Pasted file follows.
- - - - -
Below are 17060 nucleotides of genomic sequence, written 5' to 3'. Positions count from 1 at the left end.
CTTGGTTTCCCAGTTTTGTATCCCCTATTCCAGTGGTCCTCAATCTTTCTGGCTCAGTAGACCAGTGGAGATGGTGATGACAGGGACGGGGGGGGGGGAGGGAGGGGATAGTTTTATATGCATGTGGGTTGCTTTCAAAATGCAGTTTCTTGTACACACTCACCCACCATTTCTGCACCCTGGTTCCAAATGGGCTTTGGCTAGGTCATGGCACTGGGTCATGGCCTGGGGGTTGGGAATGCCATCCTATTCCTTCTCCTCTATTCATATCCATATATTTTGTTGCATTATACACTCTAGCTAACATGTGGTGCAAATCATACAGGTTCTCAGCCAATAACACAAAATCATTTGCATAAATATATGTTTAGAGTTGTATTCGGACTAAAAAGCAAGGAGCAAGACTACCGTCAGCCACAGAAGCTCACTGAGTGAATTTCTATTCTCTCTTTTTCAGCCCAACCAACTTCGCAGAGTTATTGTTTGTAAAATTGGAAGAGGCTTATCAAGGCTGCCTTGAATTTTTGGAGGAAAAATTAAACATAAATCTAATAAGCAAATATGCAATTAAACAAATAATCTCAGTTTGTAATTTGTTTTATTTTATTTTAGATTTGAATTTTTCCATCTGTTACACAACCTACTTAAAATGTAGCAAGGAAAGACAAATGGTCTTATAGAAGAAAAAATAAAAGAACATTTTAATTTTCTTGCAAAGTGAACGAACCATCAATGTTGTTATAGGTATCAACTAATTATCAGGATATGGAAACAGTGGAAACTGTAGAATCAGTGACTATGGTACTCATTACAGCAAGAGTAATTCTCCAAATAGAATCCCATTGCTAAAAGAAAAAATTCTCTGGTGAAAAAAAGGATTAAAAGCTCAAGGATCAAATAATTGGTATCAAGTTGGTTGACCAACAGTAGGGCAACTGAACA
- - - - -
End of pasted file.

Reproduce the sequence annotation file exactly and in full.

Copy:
Below are 17060 nucleotides of genomic sequence, written 5' to 3'. Positions count from 1 at the left end.
CTTGGTTTCCCAGTTTTGTATCCCCTATTCCAGTGGTCCTCAATCTTTCTGGCTCAGTAGACCAGTGGAGATGGTGATGACAGGGACGGGGGGGGGGGAGGGAGGGGATAGTTTTATATGCATGTGGGTTGCTTTCAAAATGCAGTTTCTTGTACACACTCACCCACCATTTCTGCACCCTGGTTCCAAATGGGCTTTGGCTAGGTCATGGCACTGGGTCATGGCCTGGGGGTTGGGAATGCCATCCTATTCCTTCTCCTCTATTCATATCCATATATTTTGTTGCATTATACACTCTAGCTAACATGTGGTGCAAATCATACAGGTTCTCAGCCAATAACACAAAATCATTTGCATAAATATATGTTTAGAGTTGTATTCGGACTAAAAAGCAAGGAGCAAGACTACCGTCAGCCACAGAAGCTCACTGAGTGAATTTCTATTCTCTCTTTTTCAGCCCAACCAACTTCGCAGAGTTATTGTTTGTAAAATTGGAAGAGGCTTATCAAGGCTGCCTTGAATTTTTGGAGGAAAAATTAAACATAAATCTAATAAGCAAATATGCAATTAAACAAATAATCTCAGTTTGTAATTTGTTTTATTTTATTTTAGATTTGAATTTTTCCATCTGTTACACAACCTACTTAAAATGTAGCAAGGAAAGACAAATGGTCTTATAGAAGAAAAAATAAAAGAACATTTTAATTTTCTTGCAAAGTGAACGAACCATCAATGTTGTTATAGGTATCAACTAATTATCAGGATATGGAAACAGTGGAAACTGTAGAATCAGTGACTATGGTACTCATTACAGCAAGAGTAATTCTCCAAATAGAATCCCATTGCTAAAAGAAAAAATTCTCTGGTGAAAAAAAGGATTAAAAGCTCAAGGATCAAATAATTGGTATCAAGTTGGTTGACCAACAGTAGGGCAACTGAACA